Champagne hillsides, houses and cellars

A champagne vineyard in Villenauxe-la-Grande, near Epernay, eastern France.
A champagne vineyard in Villenauxe-la-Grande, near Epernay, eastern France.PHOTO: AGENCE FRANCE-PRESSE

These sites in Champagne, a region in north-east France, are recognised for producing the drink that bears the area's name.

The three components - the supply basin formed by the historic hillsides, the production sites with their underground cellars, and the Champagne Houses, which are sales and distribution centres - illustrate the entire production process.

Unesco said the sites bear "clear testimony to the development of a very specialised artisan activity that has become an agro-industrial enterprise". The sparkling wine of champagne is produced via secondary fermentation in the bottle. This makes champagne "bubbly" owing to the containment of carbon dioxide.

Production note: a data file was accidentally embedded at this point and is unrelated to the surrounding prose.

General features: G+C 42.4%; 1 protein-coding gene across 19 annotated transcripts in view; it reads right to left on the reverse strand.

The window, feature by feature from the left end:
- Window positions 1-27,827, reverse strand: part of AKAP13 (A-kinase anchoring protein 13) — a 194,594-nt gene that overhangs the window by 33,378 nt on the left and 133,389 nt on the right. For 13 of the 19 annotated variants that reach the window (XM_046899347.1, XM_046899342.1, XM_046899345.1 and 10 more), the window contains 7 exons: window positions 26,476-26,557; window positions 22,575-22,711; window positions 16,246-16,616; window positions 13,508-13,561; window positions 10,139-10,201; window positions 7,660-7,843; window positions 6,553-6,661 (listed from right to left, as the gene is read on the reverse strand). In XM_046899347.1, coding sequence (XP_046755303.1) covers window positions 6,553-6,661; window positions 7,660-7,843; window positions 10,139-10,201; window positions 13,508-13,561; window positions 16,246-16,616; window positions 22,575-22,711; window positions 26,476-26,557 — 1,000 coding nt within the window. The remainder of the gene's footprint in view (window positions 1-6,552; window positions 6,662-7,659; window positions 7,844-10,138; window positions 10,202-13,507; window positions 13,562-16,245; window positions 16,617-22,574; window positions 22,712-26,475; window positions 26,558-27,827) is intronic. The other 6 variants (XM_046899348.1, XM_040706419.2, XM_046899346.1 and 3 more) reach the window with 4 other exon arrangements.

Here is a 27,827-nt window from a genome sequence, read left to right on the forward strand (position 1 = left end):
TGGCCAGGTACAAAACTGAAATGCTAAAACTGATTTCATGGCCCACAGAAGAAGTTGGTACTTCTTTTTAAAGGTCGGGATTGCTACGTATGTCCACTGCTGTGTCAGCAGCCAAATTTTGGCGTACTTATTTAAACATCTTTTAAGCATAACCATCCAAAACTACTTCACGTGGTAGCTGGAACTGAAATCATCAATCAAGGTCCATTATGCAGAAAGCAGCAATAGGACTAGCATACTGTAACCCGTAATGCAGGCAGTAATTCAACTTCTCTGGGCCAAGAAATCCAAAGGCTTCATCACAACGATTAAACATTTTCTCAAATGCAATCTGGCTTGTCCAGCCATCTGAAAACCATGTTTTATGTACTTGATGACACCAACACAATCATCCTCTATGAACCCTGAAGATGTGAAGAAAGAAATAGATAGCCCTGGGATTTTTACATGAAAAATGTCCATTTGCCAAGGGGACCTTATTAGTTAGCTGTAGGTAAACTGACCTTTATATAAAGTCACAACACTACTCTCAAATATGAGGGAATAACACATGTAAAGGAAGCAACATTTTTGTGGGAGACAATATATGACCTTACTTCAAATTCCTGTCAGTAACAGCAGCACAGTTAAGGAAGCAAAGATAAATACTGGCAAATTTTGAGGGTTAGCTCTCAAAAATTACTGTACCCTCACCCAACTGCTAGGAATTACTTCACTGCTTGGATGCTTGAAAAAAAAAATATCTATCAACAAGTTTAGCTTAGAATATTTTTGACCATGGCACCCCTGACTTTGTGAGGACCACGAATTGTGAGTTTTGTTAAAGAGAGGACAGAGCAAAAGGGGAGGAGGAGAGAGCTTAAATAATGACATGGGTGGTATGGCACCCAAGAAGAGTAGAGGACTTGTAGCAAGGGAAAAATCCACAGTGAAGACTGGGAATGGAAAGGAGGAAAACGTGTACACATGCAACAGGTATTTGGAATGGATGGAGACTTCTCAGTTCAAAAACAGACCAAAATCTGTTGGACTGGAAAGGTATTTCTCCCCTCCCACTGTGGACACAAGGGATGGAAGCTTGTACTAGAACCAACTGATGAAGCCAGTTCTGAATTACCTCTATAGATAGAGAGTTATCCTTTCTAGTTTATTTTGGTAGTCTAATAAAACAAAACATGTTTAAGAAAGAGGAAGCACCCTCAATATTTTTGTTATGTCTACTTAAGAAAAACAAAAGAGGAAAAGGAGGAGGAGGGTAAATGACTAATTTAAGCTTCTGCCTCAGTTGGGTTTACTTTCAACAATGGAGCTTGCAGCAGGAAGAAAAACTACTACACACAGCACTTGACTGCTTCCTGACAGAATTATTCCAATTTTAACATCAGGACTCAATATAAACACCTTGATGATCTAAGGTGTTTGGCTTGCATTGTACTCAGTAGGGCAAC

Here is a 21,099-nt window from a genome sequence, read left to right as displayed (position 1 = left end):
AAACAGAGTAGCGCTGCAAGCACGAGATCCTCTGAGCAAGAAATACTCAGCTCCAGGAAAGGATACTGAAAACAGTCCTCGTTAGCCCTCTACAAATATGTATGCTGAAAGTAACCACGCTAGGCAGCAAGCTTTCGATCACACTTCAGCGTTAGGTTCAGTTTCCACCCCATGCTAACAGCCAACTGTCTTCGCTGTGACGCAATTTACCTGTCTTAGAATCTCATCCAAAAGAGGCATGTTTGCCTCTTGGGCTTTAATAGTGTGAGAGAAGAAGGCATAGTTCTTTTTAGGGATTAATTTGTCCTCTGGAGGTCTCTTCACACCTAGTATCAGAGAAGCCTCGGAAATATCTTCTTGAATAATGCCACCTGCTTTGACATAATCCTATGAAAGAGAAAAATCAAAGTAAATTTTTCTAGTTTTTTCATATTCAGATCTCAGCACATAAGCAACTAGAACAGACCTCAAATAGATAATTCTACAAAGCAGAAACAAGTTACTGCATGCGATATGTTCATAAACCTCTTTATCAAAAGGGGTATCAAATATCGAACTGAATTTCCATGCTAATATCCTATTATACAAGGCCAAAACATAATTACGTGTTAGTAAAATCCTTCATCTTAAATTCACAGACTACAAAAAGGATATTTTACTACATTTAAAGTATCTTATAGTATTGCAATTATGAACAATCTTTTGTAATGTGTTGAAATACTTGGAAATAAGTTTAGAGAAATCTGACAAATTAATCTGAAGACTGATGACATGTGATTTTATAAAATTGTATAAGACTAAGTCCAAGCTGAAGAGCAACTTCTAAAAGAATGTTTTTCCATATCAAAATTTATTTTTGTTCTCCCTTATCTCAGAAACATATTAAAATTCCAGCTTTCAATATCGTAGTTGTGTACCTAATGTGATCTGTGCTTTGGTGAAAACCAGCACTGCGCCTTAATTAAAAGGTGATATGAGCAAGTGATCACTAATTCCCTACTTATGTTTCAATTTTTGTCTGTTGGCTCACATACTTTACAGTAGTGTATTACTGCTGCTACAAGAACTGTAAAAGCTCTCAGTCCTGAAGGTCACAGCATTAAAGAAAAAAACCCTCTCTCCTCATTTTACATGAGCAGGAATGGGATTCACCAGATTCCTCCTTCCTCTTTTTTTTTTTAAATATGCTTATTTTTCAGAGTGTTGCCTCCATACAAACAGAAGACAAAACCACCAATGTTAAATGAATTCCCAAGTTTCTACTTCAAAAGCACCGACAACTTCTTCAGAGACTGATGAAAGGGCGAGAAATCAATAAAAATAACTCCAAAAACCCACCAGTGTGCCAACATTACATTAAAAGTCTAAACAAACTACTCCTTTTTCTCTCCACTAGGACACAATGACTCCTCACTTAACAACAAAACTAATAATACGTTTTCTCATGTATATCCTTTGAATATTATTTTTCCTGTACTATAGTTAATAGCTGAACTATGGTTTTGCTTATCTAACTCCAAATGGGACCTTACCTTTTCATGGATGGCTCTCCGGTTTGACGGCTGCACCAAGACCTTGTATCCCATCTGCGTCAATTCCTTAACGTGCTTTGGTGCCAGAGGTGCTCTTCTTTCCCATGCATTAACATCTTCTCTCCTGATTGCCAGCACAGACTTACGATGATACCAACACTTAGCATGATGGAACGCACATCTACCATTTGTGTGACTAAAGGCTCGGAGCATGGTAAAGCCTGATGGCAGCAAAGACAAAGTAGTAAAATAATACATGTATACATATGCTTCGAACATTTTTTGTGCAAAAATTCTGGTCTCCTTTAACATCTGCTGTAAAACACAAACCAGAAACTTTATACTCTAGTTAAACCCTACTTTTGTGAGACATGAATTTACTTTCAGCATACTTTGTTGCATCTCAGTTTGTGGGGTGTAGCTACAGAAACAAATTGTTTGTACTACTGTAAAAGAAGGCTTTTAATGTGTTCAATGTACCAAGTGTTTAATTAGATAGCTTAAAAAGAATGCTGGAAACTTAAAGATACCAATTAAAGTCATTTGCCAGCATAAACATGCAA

Burgundy, another wine-making region in France, was also inscribed on the Unesco World Heritage List. Vineyards there produce some of the world's finest red wines.

A version of this article appeared in the print edition of The Straits Times on July 07, 2015, with the headline 'Champagne hillsides, houses and cellars'. Print Edition | Subscribe